Pooling much of the recent data up to 2007, a meta-analysis by researchers from the University Hospital of Cologne found that consumption of cocoa had significant positive effects on blood pressure.
Writing in the Archives of Internal Medicine (2007, Vol. 167, pp. 626-634), the Cologne-based scientists: “The magnitude of the hypotensive effects of cocoa is clinically noteworthy; it is in the range that is usually achieved with monotherapy of beta-blockers or antiotensin-converting enzyme inhibitors.”
Moreover, a study using Natraceutical’s CocoanOX powder, and funded by the company, found that rodents fed 300 milligrams of cocoa powder per kilogram of body weight experienced a reduction in blood pressure similar to a 50 mg/kg dose of Captopril, a well-known pharmaceutical anti-hypertensive (Journal of Agricultural and Food Chemistry, Vol. 57, pp. 6156-6162).
There has been much study, and controversy, regarding B vitamins and heart health. The hypothesis that B vitamins can reduce the risk of cardiovascular disease is based on their role in regulating homocysteine, an amino acid.
Previously, high levels of the amino acid, hyperhomocysteinemia, were said to be a marker for heart disease and thought to be a risk factor for atherosclerotic disease, which contributes to heart attacks.
The link was founded on the observation that children with homocystinuria – a rare genetic condition causing extreme elevations in homocysteine levels – have higher rates of cardiovascular disease. Such an observation was therefore generalized to the wider population, with the hypothesis indicating that supplementation with B vitamins may reduce blood homocysteine levels and reduce the risk of heart disease.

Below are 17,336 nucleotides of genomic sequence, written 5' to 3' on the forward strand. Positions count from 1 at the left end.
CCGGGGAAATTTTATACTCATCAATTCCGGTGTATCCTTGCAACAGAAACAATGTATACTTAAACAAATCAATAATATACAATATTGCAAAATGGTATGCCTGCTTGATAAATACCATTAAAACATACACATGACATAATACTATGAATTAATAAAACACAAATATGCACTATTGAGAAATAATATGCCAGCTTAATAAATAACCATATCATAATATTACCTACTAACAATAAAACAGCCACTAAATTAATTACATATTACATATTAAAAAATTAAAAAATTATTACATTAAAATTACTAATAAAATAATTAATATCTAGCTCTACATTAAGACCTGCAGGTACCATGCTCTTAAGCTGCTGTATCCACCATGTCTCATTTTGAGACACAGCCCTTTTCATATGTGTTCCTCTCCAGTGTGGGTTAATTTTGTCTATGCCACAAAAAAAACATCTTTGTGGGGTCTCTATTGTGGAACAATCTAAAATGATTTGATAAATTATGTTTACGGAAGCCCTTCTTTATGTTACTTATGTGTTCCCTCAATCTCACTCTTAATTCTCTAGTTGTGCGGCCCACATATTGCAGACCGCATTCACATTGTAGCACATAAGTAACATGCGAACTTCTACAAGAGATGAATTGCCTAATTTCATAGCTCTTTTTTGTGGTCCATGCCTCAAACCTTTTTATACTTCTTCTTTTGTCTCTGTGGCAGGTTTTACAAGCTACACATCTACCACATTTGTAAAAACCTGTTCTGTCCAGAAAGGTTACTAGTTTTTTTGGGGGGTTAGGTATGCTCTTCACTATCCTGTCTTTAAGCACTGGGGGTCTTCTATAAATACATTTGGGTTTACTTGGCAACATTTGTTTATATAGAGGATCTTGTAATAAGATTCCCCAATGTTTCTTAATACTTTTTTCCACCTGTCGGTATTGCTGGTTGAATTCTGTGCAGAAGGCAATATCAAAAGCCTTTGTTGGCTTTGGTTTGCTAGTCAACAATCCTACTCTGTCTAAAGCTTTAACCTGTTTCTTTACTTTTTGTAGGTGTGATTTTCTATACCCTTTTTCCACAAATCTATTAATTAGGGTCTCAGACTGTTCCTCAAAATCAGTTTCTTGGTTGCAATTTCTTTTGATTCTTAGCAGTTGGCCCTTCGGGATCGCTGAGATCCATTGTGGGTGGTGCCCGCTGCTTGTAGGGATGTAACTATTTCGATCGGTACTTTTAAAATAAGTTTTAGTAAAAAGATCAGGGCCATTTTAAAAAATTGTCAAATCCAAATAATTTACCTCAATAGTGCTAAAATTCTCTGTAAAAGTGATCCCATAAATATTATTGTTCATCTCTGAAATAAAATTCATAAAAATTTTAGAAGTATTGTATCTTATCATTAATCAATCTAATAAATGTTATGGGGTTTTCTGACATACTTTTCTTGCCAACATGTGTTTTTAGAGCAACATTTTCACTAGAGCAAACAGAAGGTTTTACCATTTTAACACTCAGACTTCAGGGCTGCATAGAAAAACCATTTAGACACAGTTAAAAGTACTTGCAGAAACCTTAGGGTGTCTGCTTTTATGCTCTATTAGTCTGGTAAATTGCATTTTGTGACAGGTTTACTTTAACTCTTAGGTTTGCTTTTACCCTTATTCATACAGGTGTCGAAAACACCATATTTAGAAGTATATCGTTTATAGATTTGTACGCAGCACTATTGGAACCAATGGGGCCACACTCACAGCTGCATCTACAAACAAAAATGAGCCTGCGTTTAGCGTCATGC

A number of high profile studies in people with established cardiovascular disease have not found any benefits of vitamin B supplementation. Indeed, results of a meta-analysis in the Archives of Internal Medicine (Vol. 170, pp. 1622-1631) of eight folic acid trials involving 37,485 participants found no benefits on the risk of major vascular events, cancer, or deaths, despite reducing homocysteine levels by 25 per cent.
The door is not shut on this topic however, with many people citing studies in sick populations do not answer the question as to whether long-term B vitamin supplementation, combined with other healthy lifestyle habits, could have helped prevent cardiovascular disease before it occurred at all.
Indeed, following the recent publication of more null results from a B vitamin-heart health study (JAMA, 2010, Vol. 303, pp. 2486-2494), Duffy MacKay, ND, vice president, scientific & regulatory affairs, for the dietary supplements trade association, the Council for Responsible Nutrition (CRN), said: “We may need to re-evaluate expectations when designing studies on nutrients used to treat serious chronic disease because it is unrealistic to expect a vitamin to undo a lifetime of unhealthy behaviors.”.
Moving from B to K, a growing body of evidence indicates that increased intakes of vitamin K may reduce the build up of calcium in arteries that leads to hardening of the blood vessels.
A study published in the journal Atherosclerosis, for example, found that higher intake of vitamin K2 (menaquinone), but not K1, was associated with a 20 per cent reduction in calcification of the arteries. Atherosclerosis, known as hardening or furring of the arteries is a key risk factor for cardiovascular disease, the cause of over 50 per cent of deaths in Europe and the US.
On the other hand, another study found that supplements of K1, also known as phylloquinone, may slow hardening of the arteries in people already suffering from the condition (American Journal of Clinical Nutrition, 2009, Vol. 89, pp. 1799-1807). The effects were said to be independent of changes in levels of a protein called matrix Gla protein (MGP). MGP is a regulator of calcium crystal formation in the circulatory system. MGP is a vitamin K-dependent protein – meaning vitamin K is required to activate this protein.